Monday, 16 June 2014

E-Justice - Changes proposed to laws on High Courts in Namibia

(First appeared in Consumer News Namibia Magazine October 2013)

Proposed amendments to the High Court Act that have been tabled in the National Assembly should pave the way for the introduction of a new electronic documents filing system in the High Court. The High Court Amendment Bill, which was motivated by the Minister of Justice, Utoni Nujoma, contains several proposed changes to the High Court Act of 1990 that would also give the Judge President of the High Court wider powers to make rules that would determine the way the court functions.

The main change highlighted in Parliament was that the provisions tabled would enable the Judge President to make rules that require legal documents to be filed with the court. The object of introducing the electronic court filing system, commonly referred to as e-justice, is to eliminate as far as possible the filing of court documents in hard copy. With the introduction of e-justice the aim is to achieve the quick and fair disposal of cases, which would in turn result in a reduction in litigation costs to the consumers / citizens in the country.

Immovable Property rules for unpaid debts

The judge president will (under the new law) be given the power to make court rules that would regulate the selling of immovable property of people being sued over unpaid debts where the property is the primary home of the debtor. Thus under the new rules, it would give the High Court the power to transfer the responsibility of collecting unpaid debts to a Magistrate’s Court.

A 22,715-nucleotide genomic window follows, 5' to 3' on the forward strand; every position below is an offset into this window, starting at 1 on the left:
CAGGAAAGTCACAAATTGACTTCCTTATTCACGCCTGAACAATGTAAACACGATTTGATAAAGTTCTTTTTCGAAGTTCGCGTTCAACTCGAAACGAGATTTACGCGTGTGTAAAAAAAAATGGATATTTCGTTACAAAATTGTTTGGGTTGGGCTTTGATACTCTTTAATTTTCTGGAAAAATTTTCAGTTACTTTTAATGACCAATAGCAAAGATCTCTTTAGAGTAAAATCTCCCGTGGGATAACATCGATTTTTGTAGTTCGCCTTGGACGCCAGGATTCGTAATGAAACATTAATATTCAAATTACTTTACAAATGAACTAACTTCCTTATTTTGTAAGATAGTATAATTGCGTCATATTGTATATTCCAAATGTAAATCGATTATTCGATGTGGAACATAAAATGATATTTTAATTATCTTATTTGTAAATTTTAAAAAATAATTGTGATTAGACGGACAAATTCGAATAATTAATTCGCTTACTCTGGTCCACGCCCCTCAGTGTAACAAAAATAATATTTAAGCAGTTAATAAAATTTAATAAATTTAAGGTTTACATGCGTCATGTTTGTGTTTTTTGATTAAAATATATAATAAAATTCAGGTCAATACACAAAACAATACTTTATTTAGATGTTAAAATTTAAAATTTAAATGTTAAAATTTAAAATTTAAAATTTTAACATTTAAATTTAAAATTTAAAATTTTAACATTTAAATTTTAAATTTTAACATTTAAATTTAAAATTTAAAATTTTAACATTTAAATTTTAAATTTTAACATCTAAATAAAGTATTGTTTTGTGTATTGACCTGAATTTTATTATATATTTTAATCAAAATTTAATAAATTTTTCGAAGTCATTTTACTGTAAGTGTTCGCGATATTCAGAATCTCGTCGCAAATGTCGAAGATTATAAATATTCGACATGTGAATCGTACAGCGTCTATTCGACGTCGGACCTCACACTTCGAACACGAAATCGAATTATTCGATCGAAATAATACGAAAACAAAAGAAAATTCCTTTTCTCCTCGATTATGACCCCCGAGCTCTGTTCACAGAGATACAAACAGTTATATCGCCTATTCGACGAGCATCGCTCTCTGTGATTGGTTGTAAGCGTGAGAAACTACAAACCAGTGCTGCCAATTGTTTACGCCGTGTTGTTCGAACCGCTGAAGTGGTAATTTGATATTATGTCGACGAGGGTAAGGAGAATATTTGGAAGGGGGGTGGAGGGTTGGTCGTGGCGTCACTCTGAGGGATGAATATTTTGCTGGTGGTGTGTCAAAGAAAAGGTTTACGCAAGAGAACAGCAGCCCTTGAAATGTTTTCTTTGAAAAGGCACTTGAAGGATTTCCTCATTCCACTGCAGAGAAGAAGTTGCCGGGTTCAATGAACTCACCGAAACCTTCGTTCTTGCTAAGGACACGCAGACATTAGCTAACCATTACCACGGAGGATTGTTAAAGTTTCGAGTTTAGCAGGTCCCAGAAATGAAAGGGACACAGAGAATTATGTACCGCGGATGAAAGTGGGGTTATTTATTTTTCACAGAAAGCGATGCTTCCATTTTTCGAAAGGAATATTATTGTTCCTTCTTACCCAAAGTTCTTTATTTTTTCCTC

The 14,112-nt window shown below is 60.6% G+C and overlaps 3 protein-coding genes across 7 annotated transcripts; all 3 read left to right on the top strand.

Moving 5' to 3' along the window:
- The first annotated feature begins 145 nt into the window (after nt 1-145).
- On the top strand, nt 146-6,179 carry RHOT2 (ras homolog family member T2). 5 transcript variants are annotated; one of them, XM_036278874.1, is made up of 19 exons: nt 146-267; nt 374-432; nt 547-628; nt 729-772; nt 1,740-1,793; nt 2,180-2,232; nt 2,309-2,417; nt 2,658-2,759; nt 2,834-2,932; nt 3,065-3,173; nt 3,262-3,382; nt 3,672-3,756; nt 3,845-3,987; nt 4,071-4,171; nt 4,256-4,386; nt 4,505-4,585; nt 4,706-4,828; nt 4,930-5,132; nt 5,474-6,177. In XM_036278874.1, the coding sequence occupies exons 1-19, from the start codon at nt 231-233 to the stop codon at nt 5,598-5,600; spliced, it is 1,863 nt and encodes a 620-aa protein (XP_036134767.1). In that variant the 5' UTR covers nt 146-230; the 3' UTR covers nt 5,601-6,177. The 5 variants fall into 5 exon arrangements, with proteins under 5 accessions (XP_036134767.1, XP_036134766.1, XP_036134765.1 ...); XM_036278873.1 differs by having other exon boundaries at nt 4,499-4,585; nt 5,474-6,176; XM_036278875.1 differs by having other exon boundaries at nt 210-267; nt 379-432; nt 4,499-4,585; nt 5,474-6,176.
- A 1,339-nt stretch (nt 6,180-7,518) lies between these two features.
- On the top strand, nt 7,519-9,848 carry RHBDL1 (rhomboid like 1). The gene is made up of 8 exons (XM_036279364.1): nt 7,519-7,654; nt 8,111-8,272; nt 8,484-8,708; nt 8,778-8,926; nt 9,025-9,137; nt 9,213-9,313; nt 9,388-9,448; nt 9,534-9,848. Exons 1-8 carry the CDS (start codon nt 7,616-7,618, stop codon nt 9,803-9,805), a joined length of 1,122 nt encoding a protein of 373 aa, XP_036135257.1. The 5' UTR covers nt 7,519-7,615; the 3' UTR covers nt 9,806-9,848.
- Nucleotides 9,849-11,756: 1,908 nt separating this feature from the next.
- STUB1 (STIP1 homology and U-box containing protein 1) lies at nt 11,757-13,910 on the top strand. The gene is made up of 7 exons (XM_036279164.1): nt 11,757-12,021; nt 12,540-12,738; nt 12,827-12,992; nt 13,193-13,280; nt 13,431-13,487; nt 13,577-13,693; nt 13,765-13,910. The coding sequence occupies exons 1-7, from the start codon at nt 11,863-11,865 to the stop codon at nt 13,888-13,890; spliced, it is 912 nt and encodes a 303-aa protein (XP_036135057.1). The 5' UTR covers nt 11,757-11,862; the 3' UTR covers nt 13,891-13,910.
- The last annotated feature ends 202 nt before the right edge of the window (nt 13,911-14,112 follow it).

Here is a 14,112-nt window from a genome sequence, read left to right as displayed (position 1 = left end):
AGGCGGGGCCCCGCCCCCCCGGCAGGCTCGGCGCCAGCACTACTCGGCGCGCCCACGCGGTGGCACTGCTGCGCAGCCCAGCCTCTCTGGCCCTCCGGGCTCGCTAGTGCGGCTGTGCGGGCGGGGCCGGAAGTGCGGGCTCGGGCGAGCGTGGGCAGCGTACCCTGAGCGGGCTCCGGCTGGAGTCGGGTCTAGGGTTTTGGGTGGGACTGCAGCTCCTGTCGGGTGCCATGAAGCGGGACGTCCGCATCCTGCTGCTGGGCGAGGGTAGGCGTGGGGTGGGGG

By transferring the responsibility of collecting debts in execution of a judgement given against a debtor to a Magistrate’s Court, judges’ increasing workload would be eased and judgement debtors would no longer have to travel long distances to attend financial enquiry sessions in the High Court, as these would instead be held closer to debtors in district courts.

The High Court Amendment Bill also states that the judge president may make a rule to regulate the selling of immovable property where the property is the primary home of the person against whom a judgement has been granted. It is proposed that the judge president may prescribe that a reserve price should be set for the sale of such a property, and that the property may not be sold to the highest bidder at a price lower than the prescribed reserve price.

Alternative Dispute Resolution

Another of the change in rules would allow new compulsory alternative dispute resolution mechanisms that would have to be followed in certain cases before the court.
The aim with the compulsory alternative dispute resolution mechanism (ADRM) that is to be introduced in some cases is to enable the parties involved in a dispute to avoid having to go through expensive trial proceedings in court. In countries where alternative dispute resolution mechanisms have been adopted it has been shown that disputes can be resolved quicker and less costly than through litigation and court proceedings.

In the bill it is proposed that judges should be given the power to order parties to a dispute to refer their dispute for alternative dispute resolution, and that a case may thereafter be taken to court for a hearing only if an alternative dispute resolution process has not succeeded.

Milton Louw is a writer and social activist. He is presently the IT Project Coordinator at the Electoral Commission of Namibia. All opinions expressed in this article are his own.

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